ESPN Plus once had rights to Conference USA football and basketball, Mountain West Conference football and basketball, and Big Ten Conference football and basketball, but has since lost them as detailed below:

  • Conference USA - Broadcast rights to C-USA football, outside of the CUSA championship, are owned by CBS Sports Network and Fox Sports. Basketball rights are owned by those two and CBS. The American Sports Network, an offering similar to ESPN Plus, began to syndicate other C-USA games in the 2014 season.
  • Mid-American Conference basketball moved to SportsTime Ohio in 2010.
  • Mountain West Conference - Broadcast rights to MWC football and basketball games are now owned by CBS Sports Network, NBC Sports Network, and were formerly shown on the (now defunct) MTN.
  • Big Ten Conference - Broadcast rights to Big Ten Conference football and basketball games not selected to air regionally or nationally on CBS, ESPN or ESPN2 are owned by BTN. ESPN Plus lost the rights to the new network in August 2007.
  • Southeastern Conference (SEC): Broadcast rights to SEC football and basketball games not selected to air regionally or nationally on CBS, ESPN, ESPN2, or ESPNU will be broadcast on the new SEC Network starting with the 2014 football season and the 2014-15 basketball season. This is part of a new 20-year contract between the SEC and ESPN to create the new network. They were formerly shown through Raycom Sports, and before that Lincoln Financial (formerly Jefferson Pilot Sports (1987-2009)) before being produced by ESPN Plus-produced SEC Network (syndicated), rebranded as SEC TV in 2013. [7]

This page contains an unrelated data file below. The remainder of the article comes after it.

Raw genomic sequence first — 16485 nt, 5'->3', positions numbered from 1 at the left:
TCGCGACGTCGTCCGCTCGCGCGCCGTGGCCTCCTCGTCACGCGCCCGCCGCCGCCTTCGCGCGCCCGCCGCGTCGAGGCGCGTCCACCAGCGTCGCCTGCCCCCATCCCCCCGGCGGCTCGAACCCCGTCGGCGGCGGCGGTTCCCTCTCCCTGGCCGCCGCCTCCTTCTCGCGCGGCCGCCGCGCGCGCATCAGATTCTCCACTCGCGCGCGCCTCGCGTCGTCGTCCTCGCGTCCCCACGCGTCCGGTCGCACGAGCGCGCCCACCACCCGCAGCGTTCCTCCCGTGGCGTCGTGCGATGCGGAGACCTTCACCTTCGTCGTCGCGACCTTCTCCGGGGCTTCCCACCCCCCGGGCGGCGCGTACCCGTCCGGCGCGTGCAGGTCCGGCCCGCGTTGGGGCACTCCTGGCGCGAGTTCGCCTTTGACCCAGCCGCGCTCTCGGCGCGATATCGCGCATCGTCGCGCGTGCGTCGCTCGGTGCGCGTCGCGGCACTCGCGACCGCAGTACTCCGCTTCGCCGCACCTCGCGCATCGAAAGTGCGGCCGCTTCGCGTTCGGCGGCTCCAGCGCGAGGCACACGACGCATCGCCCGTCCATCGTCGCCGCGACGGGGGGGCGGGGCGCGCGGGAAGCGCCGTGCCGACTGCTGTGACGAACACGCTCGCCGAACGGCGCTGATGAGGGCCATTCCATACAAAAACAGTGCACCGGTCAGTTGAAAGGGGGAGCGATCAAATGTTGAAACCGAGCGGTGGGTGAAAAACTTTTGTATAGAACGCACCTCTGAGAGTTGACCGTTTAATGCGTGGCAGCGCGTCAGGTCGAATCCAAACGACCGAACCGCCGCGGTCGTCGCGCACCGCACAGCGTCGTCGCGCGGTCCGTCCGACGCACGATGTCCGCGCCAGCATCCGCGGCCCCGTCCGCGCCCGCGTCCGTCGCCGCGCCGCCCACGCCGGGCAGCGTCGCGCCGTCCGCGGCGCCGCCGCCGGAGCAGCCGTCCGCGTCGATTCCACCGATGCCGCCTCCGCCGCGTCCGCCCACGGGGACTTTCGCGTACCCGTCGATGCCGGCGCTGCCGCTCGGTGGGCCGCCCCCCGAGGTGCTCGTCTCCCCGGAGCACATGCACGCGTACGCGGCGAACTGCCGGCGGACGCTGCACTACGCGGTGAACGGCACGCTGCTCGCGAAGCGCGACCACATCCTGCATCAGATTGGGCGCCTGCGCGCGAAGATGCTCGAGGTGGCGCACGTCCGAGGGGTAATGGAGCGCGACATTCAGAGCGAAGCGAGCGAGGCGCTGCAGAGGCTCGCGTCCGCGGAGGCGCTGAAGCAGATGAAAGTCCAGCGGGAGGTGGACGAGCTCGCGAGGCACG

Through ERT's ESPN Events division, the group also owns and organizes sporting events for broadcast across ESPN's networks. ESPN Events organizes the following college football bowl games:[8]

ERT first got into owning Bowl games 2001 with the Las Vagas Bowl, purchased from the Las Vegas Convention and Visitors Authority. The company moved in the area as they saw some of their conference partners with team that were bowl qualified but no bowl available to take them. By 2013, ERT had started two new bowl games and purchased 4 more.[3]

Most of these games (except the Armed Forces, Birmingham and Texas Bowls) are usually held before Christmas and until 2006 were branded under the name Bowl Road Trip, while ESPN telecasts after Christmas were referred to as Capital One Bowl Week. As of the 2007 bowl season, however, Bowl Week now covers all non-College Football Playoff games shown on ESPN, ESPN2, or ABC.) [10]

ESPN Events organizes the MEAC/SWAC Challenge presented by Disney, a regular season game between teams representing two conferences of historically black colleges and universities in the Division I Football Championship Subdivision.